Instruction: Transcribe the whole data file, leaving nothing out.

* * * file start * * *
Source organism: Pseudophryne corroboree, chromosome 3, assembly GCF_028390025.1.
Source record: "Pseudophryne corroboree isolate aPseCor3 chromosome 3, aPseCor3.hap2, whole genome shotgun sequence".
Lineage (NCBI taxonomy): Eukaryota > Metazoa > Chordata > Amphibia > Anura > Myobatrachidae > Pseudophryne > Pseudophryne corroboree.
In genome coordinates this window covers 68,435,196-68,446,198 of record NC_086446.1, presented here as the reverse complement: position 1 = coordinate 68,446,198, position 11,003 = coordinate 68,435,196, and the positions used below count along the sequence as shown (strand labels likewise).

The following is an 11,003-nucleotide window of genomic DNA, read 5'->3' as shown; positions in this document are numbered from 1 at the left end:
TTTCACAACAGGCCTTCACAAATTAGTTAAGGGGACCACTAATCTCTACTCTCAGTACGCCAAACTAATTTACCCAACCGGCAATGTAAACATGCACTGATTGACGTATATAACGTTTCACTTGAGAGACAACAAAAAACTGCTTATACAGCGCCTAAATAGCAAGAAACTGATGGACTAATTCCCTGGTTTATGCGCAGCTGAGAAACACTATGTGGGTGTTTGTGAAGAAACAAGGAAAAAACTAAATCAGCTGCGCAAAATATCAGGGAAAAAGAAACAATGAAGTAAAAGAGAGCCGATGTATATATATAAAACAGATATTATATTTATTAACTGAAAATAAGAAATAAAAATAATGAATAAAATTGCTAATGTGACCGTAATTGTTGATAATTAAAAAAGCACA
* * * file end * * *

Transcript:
Source organism: Pseudophryne corroboree, chromosome 3, assembly GCF_028390025.1.
Source record: "Pseudophryne corroboree isolate aPseCor3 chromosome 3, aPseCor3.hap2, whole genome shotgun sequence".
Lineage (NCBI taxonomy): Eukaryota > Metazoa > Chordata > Amphibia > Anura > Myobatrachidae > Pseudophryne > Pseudophryne corroboree.
In genome coordinates this window covers 68,435,196-68,446,198 of record NC_086446.1, presented here as the reverse complement: position 1 = coordinate 68,446,198, position 11,003 = coordinate 68,435,196, and the positions used below count along the sequence as shown (strand labels likewise).

The following is an 11,003-nucleotide window of genomic DNA, read 5'->3' as shown; positions in this document are numbered from 1 at the left end:
TTTCACAACAGGCCTTCACAAATTAGTTAAGGGGACCACTAATCTCTACTCTCAGTACGCCAAACTAATTTACCCAACCGGCAATGTAAACATGCACTGATTGACGTATATAACGTTTCACTTGAGAGACAACAAAAAACTGCTTATACAGCGCCTAAATAGCAAGAAACTGATGGACTAATTCCCTGGTTTATGCGCAGCTGAGAAACACTATGTGGGTGTTTGTGAAGAAACAAGGAAAAAACTAAATCAGCTGCGCAAAATATCAGGGAAAAAGAAACAATGAAGTAAAAGAGAGCCGATGTATATATATAAAACAGATATTATATTTATTAACTGAAAATAAGAAATAAAAATAATGAATAAAATTGCTAATGTGACCGTAATTGTTGATAATTAAAAAAGCACA